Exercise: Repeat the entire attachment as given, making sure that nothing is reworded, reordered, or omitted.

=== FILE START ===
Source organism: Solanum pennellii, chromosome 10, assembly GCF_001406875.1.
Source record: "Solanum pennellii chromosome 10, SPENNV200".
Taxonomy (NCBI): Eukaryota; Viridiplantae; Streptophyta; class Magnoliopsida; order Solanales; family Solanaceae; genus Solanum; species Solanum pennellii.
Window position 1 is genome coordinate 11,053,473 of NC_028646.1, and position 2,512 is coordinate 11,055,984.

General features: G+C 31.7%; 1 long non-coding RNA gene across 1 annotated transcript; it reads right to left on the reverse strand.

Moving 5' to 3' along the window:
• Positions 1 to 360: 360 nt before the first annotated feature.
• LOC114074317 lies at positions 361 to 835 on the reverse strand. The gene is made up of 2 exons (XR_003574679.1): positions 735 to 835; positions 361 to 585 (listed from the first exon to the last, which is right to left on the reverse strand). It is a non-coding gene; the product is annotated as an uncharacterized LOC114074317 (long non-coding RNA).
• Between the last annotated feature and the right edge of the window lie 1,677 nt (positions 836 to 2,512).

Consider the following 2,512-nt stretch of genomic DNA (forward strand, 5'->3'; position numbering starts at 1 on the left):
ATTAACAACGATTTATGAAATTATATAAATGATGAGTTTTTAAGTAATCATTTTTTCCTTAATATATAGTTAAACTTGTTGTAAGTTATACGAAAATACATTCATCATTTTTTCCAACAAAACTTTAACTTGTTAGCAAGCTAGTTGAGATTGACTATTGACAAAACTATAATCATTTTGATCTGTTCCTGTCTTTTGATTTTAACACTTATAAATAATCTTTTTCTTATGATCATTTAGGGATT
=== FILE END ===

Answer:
Source organism: Solanum pennellii, chromosome 10, assembly GCF_001406875.1.
Source record: "Solanum pennellii chromosome 10, SPENNV200".
Taxonomy (NCBI): Eukaryota; Viridiplantae; Streptophyta; class Magnoliopsida; order Solanales; family Solanaceae; genus Solanum; species Solanum pennellii.
Window position 1 is genome coordinate 11,053,473 of NC_028646.1, and position 2,512 is coordinate 11,055,984.

General features: G+C 31.7%; 1 long non-coding RNA gene across 1 annotated transcript; it reads right to left on the reverse strand.

Moving 5' to 3' along the window:
• Positions 1 to 360: 360 nt before the first annotated feature.
• LOC114074317 lies at positions 361 to 835 on the reverse strand. The gene is made up of 2 exons (XR_003574679.1): positions 735 to 835; positions 361 to 585 (listed from the first exon to the last, which is right to left on the reverse strand). It is a non-coding gene; the product is annotated as an uncharacterized LOC114074317 (long non-coding RNA).
• Between the last annotated feature and the right edge of the window lie 1,677 nt (positions 836 to 2,512).

Consider the following 2,512-nt stretch of genomic DNA (forward strand, 5'->3'; position numbering starts at 1 on the left):
ATTAACAACGATTTATGAAATTATATAAATGATGAGTTTTTAAGTAATCATTTTTTCCTTAATATATAGTTAAACTTGTTGTAAGTTATACGAAAATACATTCATCATTTTTTCCAACAAAACTTTAACTTGTTAGCAAGCTAGTTGAGATTGACTATTGACAAAACTATAATCATTTTGATCTGTTCCTGTCTTTTGATTTTAACACTTATAAATAATCTTTTTCTTATGATCATTTAGGGATT